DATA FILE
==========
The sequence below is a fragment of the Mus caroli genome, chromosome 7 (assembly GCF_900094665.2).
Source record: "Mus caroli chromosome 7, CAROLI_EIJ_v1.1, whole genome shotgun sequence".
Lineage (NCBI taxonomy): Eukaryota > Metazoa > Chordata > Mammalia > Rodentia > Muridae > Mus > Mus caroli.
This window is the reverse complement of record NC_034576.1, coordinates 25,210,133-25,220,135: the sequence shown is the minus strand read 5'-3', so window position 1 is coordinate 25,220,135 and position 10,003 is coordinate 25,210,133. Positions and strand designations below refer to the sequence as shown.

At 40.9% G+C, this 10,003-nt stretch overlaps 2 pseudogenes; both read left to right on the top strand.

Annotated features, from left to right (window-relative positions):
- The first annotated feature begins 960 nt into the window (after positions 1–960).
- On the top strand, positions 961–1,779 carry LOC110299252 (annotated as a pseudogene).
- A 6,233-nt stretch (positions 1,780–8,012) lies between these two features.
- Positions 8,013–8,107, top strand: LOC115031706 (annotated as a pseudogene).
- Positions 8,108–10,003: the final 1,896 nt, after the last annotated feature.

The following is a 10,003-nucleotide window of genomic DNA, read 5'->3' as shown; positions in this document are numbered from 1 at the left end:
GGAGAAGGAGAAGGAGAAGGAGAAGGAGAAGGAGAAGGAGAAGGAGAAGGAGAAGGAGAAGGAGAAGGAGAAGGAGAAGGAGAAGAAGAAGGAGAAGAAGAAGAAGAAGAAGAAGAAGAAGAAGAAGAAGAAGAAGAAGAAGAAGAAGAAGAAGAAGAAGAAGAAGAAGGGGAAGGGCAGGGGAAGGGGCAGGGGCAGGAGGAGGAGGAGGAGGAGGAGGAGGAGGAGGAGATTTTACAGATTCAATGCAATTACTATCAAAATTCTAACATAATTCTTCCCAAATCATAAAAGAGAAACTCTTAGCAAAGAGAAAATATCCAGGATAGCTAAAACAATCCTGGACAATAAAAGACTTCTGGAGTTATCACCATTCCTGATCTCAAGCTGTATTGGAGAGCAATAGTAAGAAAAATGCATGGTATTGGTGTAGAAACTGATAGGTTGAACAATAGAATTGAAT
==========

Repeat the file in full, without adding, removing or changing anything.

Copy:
The sequence below is a fragment of the Mus caroli genome, chromosome 7 (assembly GCF_900094665.2).
Source record: "Mus caroli chromosome 7, CAROLI_EIJ_v1.1, whole genome shotgun sequence".
Lineage (NCBI taxonomy): Eukaryota > Metazoa > Chordata > Mammalia > Rodentia > Muridae > Mus > Mus caroli.
This window is the reverse complement of record NC_034576.1, coordinates 25,210,133-25,220,135: the sequence shown is the minus strand read 5'-3', so window position 1 is coordinate 25,220,135 and position 10,003 is coordinate 25,210,133. Positions and strand designations below refer to the sequence as shown.

At 40.9% G+C, this 10,003-nt stretch overlaps 2 pseudogenes; both read left to right on the top strand.

Annotated features, from left to right (window-relative positions):
- The first annotated feature begins 960 nt into the window (after positions 1–960).
- On the top strand, positions 961–1,779 carry LOC110299252 (annotated as a pseudogene).
- A 6,233-nt stretch (positions 1,780–8,012) lies between these two features.
- Positions 8,013–8,107, top strand: LOC115031706 (annotated as a pseudogene).
- Positions 8,108–10,003: the final 1,896 nt, after the last annotated feature.

The following is a 10,003-nucleotide window of genomic DNA, read 5'->3' as shown; positions in this document are numbered from 1 at the left end:
GGAGAAGGAGAAGGAGAAGGAGAAGGAGAAGGAGAAGGAGAAGGAGAAGGAGAAGGAGAAGGAGAAGGAGAAGGAGAAGGAGAAGAAGAAGGAGAAGAAGAAGAAGAAGAAGAAGAAGAAGAAGAAGAAGAAGAAGAAGAAGAAGAAGAAGAAGAAGAAGAAGAAGAAGGGGAAGGGCAGGGGAAGGGGCAGGGGCAGGAGGAGGAGGAGGAGGAGGAGGAGGAGGAGGAGATTTTACAGATTCAATGCAATTACTATCAAAATTCTAACATAATTCTTCCCAAATCATAAAAGAGAAACTCTTAGCAAAGAGAAAATATCCAGGATAGCTAAAACAATCCTGGACAATAAAAGACTTCTGGAGTTATCACCATTCCTGATCTCAAGCTGTATTGGAGAGCAATAGTAAGAAAAATGCATGGTATTGGTGTAGAAACTGATAGGTTGAACAATAGAATTGAAT